“Coyotes have the gift of seldom being seen; they keep to the edge of vision and beyond, loping in and out of cover on the plains and highlands. And at night, when the whole world belongs to them, they parley at the river with the dogs, their higher, sharper voices full of authority and rebuke. They are an old council of clowns, and they are listened to.”
It is 1969—two years after the Summer of Love, the year after the assassinations of both Martin Luther King, Jr. and Robert Kennedy, the year after the Democratic National Convention riots in Chicago, the year of Woodstock, the year of Charles Manson and his family, the year man walked on the moon.
This was a year of tumult and chaos and confusion, and, from what I gathered reading N. Scott Momaday’s 1969 Pulitzer-winning novel, House Made of Dawn, the same was true for Native Americans this time period.
This novel is the story of a Kiowa Indian named Abel. Abel grew up in the traditions and customs of his people on a reservation, went to fight the Japanese in World War II, came back home, and became an alcoholic, a peyote user, a degenerate, a fighter, a basket case. Abel’s life, throughout the novel, spirals out of control and he descends into his own personal hell.
This novel gave voice to the plights of Native Americans during this time period, people who are very traditional culturally and are struggling to keep their identity in the 21st century. Those of us who live off the reservation have heard stories, we’ve heard about Indians who are alcoholics and gamblers; but, really, we’ve only heard these stories from newsreels. Most of us don’t know what’s really happening over there, we don’t have a firsthand account—we just have this tidbits we pick up from here, there, and the other. But, in House Made of Dawn, Momaday (being a Kiowa Indian himself and having grown up on a reservation) gives us an intimate account of things that he had probably seen, of people he had probably known, of situations and struggles he had probably encountered on a daily basis.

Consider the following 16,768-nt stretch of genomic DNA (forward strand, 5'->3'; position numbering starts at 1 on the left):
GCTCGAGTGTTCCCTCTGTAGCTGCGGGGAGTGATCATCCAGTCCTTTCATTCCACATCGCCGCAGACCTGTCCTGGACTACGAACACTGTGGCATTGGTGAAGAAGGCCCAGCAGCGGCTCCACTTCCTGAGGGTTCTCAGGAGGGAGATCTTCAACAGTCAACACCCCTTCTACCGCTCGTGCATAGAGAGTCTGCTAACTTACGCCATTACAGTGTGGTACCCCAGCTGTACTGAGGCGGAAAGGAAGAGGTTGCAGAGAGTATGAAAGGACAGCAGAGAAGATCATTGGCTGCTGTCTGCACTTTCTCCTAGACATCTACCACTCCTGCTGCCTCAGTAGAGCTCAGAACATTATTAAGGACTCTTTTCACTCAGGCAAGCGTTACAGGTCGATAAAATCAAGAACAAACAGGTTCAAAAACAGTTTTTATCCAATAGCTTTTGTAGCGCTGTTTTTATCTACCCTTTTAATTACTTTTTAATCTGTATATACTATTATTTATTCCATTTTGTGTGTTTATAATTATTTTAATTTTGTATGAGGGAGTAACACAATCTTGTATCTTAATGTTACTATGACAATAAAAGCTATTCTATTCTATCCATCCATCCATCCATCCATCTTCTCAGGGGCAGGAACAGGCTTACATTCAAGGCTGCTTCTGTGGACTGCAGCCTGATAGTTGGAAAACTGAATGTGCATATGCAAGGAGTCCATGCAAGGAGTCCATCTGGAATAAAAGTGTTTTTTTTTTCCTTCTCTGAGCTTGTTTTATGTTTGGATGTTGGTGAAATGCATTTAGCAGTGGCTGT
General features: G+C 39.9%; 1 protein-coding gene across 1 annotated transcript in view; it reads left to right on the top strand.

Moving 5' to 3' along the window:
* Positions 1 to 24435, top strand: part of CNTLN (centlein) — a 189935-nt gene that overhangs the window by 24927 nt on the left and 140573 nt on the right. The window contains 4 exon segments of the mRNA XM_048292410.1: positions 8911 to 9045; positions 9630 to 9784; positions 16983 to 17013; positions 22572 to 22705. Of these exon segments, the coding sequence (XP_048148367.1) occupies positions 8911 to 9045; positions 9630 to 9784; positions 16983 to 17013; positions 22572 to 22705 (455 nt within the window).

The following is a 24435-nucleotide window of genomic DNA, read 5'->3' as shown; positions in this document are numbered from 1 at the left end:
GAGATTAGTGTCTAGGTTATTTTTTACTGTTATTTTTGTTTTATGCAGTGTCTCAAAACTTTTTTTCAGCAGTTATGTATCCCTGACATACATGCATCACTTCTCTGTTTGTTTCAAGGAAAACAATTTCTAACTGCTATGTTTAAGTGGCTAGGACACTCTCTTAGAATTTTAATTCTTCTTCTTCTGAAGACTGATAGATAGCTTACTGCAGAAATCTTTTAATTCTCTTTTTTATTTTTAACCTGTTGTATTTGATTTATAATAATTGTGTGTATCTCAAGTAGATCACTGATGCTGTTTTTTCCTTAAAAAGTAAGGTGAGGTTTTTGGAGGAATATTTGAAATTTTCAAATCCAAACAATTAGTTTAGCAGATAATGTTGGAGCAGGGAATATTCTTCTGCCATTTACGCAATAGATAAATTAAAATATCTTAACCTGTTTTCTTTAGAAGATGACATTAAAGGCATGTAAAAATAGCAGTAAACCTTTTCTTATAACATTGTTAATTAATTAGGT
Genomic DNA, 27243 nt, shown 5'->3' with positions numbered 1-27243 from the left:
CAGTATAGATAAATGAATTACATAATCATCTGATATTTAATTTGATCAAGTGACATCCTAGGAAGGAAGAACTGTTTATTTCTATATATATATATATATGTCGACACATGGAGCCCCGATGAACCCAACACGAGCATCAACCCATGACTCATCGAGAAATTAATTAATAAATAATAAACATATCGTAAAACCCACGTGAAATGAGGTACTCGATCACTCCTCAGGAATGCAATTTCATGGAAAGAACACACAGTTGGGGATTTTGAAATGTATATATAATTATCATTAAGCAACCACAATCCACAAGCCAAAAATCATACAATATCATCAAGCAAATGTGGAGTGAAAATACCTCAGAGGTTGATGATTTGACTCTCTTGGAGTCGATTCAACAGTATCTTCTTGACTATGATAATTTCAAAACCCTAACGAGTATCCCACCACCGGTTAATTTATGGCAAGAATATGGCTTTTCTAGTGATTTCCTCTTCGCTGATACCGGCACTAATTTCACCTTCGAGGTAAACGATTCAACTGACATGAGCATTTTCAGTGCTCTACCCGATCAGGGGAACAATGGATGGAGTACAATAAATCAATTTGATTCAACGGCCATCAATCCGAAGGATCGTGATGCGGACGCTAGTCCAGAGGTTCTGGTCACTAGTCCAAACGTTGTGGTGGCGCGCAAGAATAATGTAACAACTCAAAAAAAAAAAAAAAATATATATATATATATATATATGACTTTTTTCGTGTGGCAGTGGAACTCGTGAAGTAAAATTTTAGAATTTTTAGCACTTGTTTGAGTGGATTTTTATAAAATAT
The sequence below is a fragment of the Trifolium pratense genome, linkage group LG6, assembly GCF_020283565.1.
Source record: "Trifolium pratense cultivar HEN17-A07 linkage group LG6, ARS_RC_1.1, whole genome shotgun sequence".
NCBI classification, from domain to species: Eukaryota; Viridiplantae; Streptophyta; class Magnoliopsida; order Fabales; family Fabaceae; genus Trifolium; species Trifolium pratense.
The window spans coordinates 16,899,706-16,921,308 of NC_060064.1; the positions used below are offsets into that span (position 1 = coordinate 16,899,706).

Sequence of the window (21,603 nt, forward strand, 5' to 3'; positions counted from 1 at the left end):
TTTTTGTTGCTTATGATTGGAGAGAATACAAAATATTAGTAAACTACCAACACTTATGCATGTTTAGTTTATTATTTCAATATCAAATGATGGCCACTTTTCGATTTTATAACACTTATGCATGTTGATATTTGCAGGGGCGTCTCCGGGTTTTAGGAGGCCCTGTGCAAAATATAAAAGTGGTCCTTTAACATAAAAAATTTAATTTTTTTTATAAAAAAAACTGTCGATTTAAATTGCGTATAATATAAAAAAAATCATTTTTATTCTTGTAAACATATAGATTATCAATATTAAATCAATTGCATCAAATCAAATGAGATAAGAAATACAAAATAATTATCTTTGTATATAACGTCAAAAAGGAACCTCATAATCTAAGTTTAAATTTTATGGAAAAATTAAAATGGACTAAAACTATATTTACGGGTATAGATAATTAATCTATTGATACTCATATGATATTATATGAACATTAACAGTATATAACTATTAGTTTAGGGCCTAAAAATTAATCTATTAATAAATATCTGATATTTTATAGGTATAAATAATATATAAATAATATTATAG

It’s been a couple of days since I finished this novel and I’m still wrestling with it, still trying to determine how I felt about it. I loved it almost as much as I hated it, and I hated it almost as much as I loved it. It’s a truly wonderful story, both heartbreaking and inspiring; it was both an engaging fictional story, and informing autobiographical sketch of life in the 21st century as a Native American. I was mesmerized by the story itself, and, after reading it, I felt much more informed about the plight of the Native Americans.
However, throughout the novel, I was frustrated and even angered by Momaday’s writing style. It is truly a great work of everything I know to be postmodern literature—there are parallel narratives being told throughout the book, there are different perspectives addressing the same story, there are different points of view, there are several different “rabbits” Momaday chases, the time and setting are constantly shifting from paragraph to paragraph—it is a great piece of writing.
And the language and voice Momaday employs is absolutely wonderful—his descriptions of locations, particularly locations in the wilderness or around the reservation, are absolutely beautiful. Somehow, he manages to describe something as mundane as trees in new and interesting and equally breathtaking ways every handful or so of pages. But because of the constant shift in narrative, it was really, really difficult to keep track of the story. The story, at times, simply disappears in Momaday’s prose, albeit elegant. I have to forgive Momaday, though, because his writing is so good that I am forced to believe that his writing style is completely intentional—he knows exactly what he’s doing throughout the novel, in every sentence. Furthermore, putting this novel in historical context, I am forced to believe that House Made of Dawn was written to reflect the chaos and tumult of the 60’s and amongst his fellow Kiowa Indians.
Despite my difficulty in getting through the novel and keeping track of the story, I absolutely adored House Made of Dawn and would recommend it to anyone wanting to investigate either Native American or postmodern literature.
After this journey is over, I may even want to re-read it, just to more fully pick up on themes and symbolism Momaday uses throughout the novel.